A number of the people I’ve talked with about our recent trip to Wales don’t immediately recognize the name Dylan Thomas, whose trail we traveled along the country’s southern coast. But as soon as I say the words –
“Do not go gentle into that good night,
Rage, rage against the dying of the light.”
– then people recognize that his words have touched their lives.
Dylan Thomas was born in Swansea Wales, a coastal town that also happens to be the birthplace of Catherine Zeta-Jones. Any of her fans will recognize that Dylan’s most famous play “Under Milk Wood” inspired the name of her production company. She also named her son Dylan because of his influence in her life.
You learn these things and so much more when you visit the Dylan Thomas Centre in Swansea. He was the son of a school teacher, yet a poor student. However, he owed much of his early success to the tutoring his father provided to eliminate the Welsh accent from his speech. To make it in London, you couldn’t sound like a Welshman.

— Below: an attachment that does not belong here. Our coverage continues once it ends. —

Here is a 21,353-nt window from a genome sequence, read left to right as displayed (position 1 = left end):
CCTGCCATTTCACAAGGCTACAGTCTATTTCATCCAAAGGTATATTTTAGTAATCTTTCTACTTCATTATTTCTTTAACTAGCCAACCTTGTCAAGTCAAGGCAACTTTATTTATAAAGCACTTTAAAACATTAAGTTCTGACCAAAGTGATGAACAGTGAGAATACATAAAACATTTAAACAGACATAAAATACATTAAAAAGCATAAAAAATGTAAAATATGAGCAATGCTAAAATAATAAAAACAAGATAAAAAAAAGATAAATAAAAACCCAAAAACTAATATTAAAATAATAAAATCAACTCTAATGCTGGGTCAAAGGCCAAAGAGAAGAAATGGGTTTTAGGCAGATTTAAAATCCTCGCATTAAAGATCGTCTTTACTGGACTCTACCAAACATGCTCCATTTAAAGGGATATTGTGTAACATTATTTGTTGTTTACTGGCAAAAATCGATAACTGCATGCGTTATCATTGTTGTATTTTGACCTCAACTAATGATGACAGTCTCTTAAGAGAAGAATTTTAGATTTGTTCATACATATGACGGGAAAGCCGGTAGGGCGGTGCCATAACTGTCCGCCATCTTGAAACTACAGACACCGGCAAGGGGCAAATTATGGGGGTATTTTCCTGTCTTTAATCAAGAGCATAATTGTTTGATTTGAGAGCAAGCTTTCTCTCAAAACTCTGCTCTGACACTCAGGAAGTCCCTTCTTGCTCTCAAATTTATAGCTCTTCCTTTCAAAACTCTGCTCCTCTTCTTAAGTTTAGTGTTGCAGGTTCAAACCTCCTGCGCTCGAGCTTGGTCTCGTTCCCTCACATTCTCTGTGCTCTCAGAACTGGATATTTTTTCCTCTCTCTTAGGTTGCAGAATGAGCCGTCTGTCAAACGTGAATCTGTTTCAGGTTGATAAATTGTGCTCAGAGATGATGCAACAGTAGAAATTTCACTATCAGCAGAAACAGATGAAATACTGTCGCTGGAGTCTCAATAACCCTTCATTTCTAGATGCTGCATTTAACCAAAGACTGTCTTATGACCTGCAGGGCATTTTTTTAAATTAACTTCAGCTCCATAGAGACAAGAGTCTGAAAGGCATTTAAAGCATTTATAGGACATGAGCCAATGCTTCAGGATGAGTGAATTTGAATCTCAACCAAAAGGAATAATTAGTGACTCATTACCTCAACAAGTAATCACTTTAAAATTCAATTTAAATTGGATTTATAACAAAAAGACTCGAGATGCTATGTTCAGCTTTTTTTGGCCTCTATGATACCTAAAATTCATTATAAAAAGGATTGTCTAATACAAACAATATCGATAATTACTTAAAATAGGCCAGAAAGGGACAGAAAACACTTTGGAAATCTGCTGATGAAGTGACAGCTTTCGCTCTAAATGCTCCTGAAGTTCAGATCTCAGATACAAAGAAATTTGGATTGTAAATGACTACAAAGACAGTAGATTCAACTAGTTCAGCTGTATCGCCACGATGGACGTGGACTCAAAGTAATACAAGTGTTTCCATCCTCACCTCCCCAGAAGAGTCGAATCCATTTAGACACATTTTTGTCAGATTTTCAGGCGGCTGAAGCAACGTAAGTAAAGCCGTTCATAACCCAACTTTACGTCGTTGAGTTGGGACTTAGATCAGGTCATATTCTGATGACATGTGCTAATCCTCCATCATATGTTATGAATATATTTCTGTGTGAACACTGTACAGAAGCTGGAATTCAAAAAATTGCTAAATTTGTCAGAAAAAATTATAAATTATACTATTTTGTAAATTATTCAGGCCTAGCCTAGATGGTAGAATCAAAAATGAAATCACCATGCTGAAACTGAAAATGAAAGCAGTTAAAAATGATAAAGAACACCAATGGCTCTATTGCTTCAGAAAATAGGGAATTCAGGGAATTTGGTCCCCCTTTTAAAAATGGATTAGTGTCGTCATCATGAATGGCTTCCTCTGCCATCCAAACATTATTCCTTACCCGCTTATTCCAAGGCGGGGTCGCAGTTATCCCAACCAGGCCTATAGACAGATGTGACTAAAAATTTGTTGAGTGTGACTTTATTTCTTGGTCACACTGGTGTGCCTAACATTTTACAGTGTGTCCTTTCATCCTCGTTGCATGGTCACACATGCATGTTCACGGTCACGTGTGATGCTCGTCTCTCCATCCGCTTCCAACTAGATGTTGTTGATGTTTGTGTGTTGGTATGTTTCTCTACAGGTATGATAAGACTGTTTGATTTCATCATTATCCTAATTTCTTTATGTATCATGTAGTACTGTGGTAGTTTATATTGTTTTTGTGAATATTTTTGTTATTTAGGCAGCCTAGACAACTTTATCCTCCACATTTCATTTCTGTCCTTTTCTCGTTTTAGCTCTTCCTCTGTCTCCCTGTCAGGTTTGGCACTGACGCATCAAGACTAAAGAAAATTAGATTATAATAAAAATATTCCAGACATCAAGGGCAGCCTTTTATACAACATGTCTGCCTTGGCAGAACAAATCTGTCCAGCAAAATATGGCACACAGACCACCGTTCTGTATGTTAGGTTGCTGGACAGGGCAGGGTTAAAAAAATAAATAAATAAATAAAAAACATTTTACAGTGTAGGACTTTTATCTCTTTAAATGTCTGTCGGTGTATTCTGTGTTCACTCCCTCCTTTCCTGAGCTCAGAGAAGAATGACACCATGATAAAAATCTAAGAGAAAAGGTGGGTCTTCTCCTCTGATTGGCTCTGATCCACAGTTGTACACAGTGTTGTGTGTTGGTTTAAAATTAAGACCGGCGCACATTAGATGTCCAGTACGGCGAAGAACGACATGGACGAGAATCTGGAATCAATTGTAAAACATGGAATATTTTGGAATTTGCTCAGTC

Richard Burton was one of Thomas’ closest friends, and John Lennon personally selected an image of the Welsh poet/playwright to be included on the cover of Sgt. Pepper’s Lonely Hearts Club Band album.
That was all fun and incredibly interesting, but I feel I connected with Thomas when we traveled on to Laugharne, where he wrote so much of his material from the boathouse and garage. I feel guilty writing in my climate-controlled, carpeted office.
The cliff side on which his home is perched is covered by wild blackberries and clematis, and the view of Carmarthen Bay beyond is magnificent, even on a cloudy, gray day, which is often the case anywhere in Wales. But it is a peaceful place at the edge of an engaging community, which I hope to visit again some day. My hope is that you aspire to visit as well.
Others will follow in our footsteps starting next week. The Dylan Thomas Festival begins on October 27, the day he was born in 1914, and concludes on November 9, the day he died in 1953.